Yachtswoman says 'planet is doomed' unless ocean health improves
Her Volvo Ocean Race campaign aims to raise awareness of plastic pollution
She’s witnessed awe-inspiring sights at sea, but yachtswoman Dee Caffari has also been left “dumbfounded” by the vast floating islands of plastic and rubbish she has seen in the world’s oceans.
As the first woman to have sailed single-handedly around the world in both directions, Caffari has seen up close the harmful effects of man’s activities, from global warming and the northward drift of icebergs in the Southern Ocean to the plastic pollution that is threatening ecosystems and impacting on the human food chain.
To help raise awareness of declining ocean health and add some science to the debate, Caffari is skippering the Turn the Tide on Plastic boat in this year’s Volvo Ocean Race, sailing’s premier around-the-world competition.
“I feel very privileged to have the ocean as a playground and a work office, and yet I can see first-hand some of the damage we’re doing,” Caffari told CNN Sport.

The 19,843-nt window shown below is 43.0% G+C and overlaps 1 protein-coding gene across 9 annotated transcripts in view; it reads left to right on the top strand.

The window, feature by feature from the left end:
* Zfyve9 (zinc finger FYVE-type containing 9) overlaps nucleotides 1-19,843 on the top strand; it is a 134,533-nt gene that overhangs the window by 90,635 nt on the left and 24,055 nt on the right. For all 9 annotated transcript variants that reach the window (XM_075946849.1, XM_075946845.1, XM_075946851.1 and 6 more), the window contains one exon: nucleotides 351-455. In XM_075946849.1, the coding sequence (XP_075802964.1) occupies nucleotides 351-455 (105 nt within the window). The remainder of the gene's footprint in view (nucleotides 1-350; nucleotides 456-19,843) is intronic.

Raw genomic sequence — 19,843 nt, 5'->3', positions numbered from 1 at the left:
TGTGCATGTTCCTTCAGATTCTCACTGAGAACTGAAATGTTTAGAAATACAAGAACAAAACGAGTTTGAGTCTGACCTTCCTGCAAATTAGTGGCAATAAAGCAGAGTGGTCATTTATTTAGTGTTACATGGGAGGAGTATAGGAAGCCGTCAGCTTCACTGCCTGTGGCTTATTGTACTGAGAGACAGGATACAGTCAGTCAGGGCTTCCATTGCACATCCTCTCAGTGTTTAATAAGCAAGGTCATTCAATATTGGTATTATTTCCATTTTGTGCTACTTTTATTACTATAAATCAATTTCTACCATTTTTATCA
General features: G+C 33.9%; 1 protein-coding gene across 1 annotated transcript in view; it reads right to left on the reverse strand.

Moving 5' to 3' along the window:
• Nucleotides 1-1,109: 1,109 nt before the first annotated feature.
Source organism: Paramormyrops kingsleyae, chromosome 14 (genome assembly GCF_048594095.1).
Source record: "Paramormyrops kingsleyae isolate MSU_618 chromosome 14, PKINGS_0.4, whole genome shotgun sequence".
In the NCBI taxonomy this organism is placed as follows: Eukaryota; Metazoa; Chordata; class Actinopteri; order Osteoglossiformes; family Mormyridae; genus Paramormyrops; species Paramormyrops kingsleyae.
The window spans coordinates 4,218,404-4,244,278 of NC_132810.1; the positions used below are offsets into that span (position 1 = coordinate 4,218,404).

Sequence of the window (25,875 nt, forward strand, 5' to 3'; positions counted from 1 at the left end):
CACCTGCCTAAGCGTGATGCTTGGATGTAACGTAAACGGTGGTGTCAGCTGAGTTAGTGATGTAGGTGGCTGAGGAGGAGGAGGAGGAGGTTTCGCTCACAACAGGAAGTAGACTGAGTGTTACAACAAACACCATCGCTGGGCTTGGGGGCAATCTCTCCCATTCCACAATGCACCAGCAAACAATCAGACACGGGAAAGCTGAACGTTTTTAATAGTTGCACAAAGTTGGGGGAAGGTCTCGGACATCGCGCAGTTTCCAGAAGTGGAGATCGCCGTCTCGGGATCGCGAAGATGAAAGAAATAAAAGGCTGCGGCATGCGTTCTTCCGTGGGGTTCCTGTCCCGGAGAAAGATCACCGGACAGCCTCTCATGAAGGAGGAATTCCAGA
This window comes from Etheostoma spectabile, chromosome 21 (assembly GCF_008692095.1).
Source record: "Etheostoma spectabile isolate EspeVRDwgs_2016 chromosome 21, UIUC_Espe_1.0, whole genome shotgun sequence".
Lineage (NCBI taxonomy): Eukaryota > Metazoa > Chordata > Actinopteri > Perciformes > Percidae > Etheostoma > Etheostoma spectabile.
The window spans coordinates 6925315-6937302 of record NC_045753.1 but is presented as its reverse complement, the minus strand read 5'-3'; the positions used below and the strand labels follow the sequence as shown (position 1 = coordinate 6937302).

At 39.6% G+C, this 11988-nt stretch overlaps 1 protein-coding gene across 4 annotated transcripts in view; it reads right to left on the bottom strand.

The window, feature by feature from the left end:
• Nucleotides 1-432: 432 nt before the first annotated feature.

“It’s a realization by so many more people now that it’s critical. If we actually don’t do anything about it our planet is doomed.”
According to the Plastic Oceans website, 550 million plastic straws are thrown away every day in the US and the UK, while worldwide more than 500 million plastic bottles are used every year and more than one trillion plastic bags are discarded.
More than eight million tonnes of plastic are dumped into the ocean every year, according to the Ellen MacArthur Foundation (EMF). About 50% of it is used once and then discarded, and 91% never recycled.
“We’ve created this problem for our planet and unless we actively do something about it or stop using it or make manufacturing change it’s only going to get worse,” says the 44-year-old Caffari.
The 2016 report by the World Economic Forum (WEF) and the EMF said that if this trend continues at the same rate, there will be more plastic than fish in the ocean (by weight) by 2050.
Britains’ Prince Charles told delegates at the recent Our Ocean summit in Malta it was crucial to create a circular economy that allows plastics to be “recovered, recycled and reused instead of created, used and then thrown away.”
‘Plastic is on the menu’
Much of the plastic waste in the world’s seas tends to collect in one of five ocean gyres – huge areas of circulating current and winds in which trash gathers.
During a recent race from Los Angeles to Hawaii, Caffari’s boat skirted the edge of the North Pacific Gyre, known as the Great Pacific Garbage Patch.
“Every single day we were passing pollution, which was like having trash just thrown in the ocean, like fishing nets, floating crates, washing bowls, chairs, all sorts. It’s sad,” said Britain’s Caffari.